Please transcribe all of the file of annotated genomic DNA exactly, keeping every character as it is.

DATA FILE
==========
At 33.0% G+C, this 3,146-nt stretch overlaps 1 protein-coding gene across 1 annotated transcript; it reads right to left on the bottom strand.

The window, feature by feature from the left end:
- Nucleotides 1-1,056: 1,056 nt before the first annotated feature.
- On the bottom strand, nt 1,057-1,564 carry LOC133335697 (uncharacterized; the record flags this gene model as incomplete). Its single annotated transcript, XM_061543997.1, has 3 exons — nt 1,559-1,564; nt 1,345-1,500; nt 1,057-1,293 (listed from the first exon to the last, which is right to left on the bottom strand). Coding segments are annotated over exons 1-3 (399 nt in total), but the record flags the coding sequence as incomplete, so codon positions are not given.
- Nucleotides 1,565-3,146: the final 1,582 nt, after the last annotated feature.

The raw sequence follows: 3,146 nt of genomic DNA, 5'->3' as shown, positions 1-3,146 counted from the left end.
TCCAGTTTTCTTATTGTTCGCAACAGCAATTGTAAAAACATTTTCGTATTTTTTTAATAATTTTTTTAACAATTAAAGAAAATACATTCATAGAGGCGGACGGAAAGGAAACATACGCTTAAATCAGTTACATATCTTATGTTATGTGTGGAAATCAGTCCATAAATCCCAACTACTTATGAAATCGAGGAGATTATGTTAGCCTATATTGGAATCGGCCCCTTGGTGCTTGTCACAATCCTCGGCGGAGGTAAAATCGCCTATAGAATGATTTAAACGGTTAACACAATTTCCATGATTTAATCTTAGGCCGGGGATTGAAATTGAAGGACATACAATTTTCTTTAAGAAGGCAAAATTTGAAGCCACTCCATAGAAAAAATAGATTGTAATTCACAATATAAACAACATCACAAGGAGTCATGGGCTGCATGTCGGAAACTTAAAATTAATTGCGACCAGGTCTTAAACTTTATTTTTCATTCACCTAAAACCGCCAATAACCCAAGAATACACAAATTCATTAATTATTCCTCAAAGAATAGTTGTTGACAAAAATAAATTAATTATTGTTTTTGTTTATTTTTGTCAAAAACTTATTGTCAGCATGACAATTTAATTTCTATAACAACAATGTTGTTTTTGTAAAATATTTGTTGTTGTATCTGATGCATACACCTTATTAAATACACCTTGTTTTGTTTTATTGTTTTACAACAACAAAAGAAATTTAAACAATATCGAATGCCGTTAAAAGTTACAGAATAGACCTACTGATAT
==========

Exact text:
At 33.0% G+C, this 3,146-nt stretch overlaps 1 protein-coding gene across 1 annotated transcript; it reads right to left on the bottom strand.

The window, feature by feature from the left end:
- Nucleotides 1-1,056: 1,056 nt before the first annotated feature.
- On the bottom strand, nt 1,057-1,564 carry LOC133335697 (uncharacterized; the record flags this gene model as incomplete). Its single annotated transcript, XM_061543997.1, has 3 exons — nt 1,559-1,564; nt 1,345-1,500; nt 1,057-1,293 (listed from the first exon to the last, which is right to left on the bottom strand). Coding segments are annotated over exons 1-3 (399 nt in total), but the record flags the coding sequence as incomplete, so codon positions are not given.
- Nucleotides 1,565-3,146: the final 1,582 nt, after the last annotated feature.

The raw sequence follows: 3,146 nt of genomic DNA, 5'->3' as shown, positions 1-3,146 counted from the left end.
TCCAGTTTTCTTATTGTTCGCAACAGCAATTGTAAAAACATTTTCGTATTTTTTTAATAATTTTTTTAACAATTAAAGAAAATACATTCATAGAGGCGGACGGAAAGGAAACATACGCTTAAATCAGTTACATATCTTATGTTATGTGTGGAAATCAGTCCATAAATCCCAACTACTTATGAAATCGAGGAGATTATGTTAGCCTATATTGGAATCGGCCCCTTGGTGCTTGTCACAATCCTCGGCGGAGGTAAAATCGCCTATAGAATGATTTAAACGGTTAACACAATTTCCATGATTTAATCTTAGGCCGGGGATTGAAATTGAAGGACATACAATTTTCTTTAAGAAGGCAAAATTTGAAGCCACTCCATAGAAAAAATAGATTGTAATTCACAATATAAACAACATCACAAGGAGTCATGGGCTGCATGTCGGAAACTTAAAATTAATTGCGACCAGGTCTTAAACTTTATTTTTCATTCACCTAAAACCGCCAATAACCCAAGAATACACAAATTCATTAATTATTCCTCAAAGAATAGTTGTTGACAAAAATAAATTAATTATTGTTTTTGTTTATTTTTGTCAAAAACTTATTGTCAGCATGACAATTTAATTTCTATAACAACAATGTTGTTTTTGTAAAATATTTGTTGTTGTATCTGATGCATACACCTTATTAAATACACCTTGTTTTGTTTTATTGTTTTACAACAACAAAAGAAATTTAAACAATATCGAATGCCGTTAAAAGTTACAGAATAGACCTACTGATAT